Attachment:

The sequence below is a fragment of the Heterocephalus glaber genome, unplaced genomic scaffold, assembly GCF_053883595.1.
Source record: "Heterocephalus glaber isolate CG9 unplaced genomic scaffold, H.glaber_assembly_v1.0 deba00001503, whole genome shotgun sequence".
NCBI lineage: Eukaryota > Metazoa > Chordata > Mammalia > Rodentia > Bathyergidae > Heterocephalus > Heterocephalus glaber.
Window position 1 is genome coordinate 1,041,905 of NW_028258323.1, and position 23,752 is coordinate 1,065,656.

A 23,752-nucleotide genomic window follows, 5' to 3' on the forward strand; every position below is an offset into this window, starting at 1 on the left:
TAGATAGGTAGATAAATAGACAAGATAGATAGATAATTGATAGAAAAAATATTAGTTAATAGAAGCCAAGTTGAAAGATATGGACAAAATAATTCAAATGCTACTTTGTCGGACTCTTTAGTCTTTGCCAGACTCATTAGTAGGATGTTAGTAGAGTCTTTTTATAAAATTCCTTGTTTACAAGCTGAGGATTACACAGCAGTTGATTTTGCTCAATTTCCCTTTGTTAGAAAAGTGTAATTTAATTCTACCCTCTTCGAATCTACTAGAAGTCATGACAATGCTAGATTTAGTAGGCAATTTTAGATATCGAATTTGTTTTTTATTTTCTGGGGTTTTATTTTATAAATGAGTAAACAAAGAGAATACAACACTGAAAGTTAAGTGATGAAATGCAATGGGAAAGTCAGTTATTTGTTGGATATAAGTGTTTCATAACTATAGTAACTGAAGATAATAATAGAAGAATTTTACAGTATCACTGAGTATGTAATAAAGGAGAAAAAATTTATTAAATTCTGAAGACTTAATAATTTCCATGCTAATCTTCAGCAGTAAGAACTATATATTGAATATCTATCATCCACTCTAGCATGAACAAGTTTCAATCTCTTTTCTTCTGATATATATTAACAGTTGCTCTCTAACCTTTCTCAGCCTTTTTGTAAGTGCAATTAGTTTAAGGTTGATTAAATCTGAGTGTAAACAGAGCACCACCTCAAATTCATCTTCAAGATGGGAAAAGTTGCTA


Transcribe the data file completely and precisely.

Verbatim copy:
The sequence below is a fragment of the Heterocephalus glaber genome, unplaced genomic scaffold, assembly GCF_053883595.1.
Source record: "Heterocephalus glaber isolate CG9 unplaced genomic scaffold, H.glaber_assembly_v1.0 deba00001503, whole genome shotgun sequence".
NCBI lineage: Eukaryota > Metazoa > Chordata > Mammalia > Rodentia > Bathyergidae > Heterocephalus > Heterocephalus glaber.
Window position 1 is genome coordinate 1,041,905 of NW_028258323.1, and position 23,752 is coordinate 1,065,656.

A 23,752-nucleotide genomic window follows, 5' to 3' on the forward strand; every position below is an offset into this window, starting at 1 on the left:
TAGATAGGTAGATAAATAGACAAGATAGATAGATAATTGATAGAAAAAATATTAGTTAATAGAAGCCAAGTTGAAAGATATGGACAAAATAATTCAAATGCTACTTTGTCGGACTCTTTAGTCTTTGCCAGACTCATTAGTAGGATGTTAGTAGAGTCTTTTTATAAAATTCCTTGTTTACAAGCTGAGGATTACACAGCAGTTGATTTTGCTCAATTTCCCTTTGTTAGAAAAGTGTAATTTAATTCTACCCTCTTCGAATCTACTAGAAGTCATGACAATGCTAGATTTAGTAGGCAATTTTAGATATCGAATTTGTTTTTTATTTTCTGGGGTTTTATTTTATAAATGAGTAAACAAAGAGAATACAACACTGAAAGTTAAGTGATGAAATGCAATGGGAAAGTCAGTTATTTGTTGGATATAAGTGTTTCATAACTATAGTAACTGAAGATAATAATAGAAGAATTTTACAGTATCACTGAGTATGTAATAAAGGAGAAAAAATTTATTAAATTCTGAAGACTTAATAATTTCCATGCTAATCTTCAGCAGTAAGAACTATATATTGAATATCTATCATCCACTCTAGCATGAACAAGTTTCAATCTCTTTTCTTCTGATATATATTAACAGTTGCTCTCTAACCTTTCTCAGCCTTTTTGTAAGTGCAATTAGTTTAAGGTTGATTAAATCTGAGTGTAAACAGAGCACCACCTCAAATTCATCTTCAAGATGGGAAAAGTTGCTA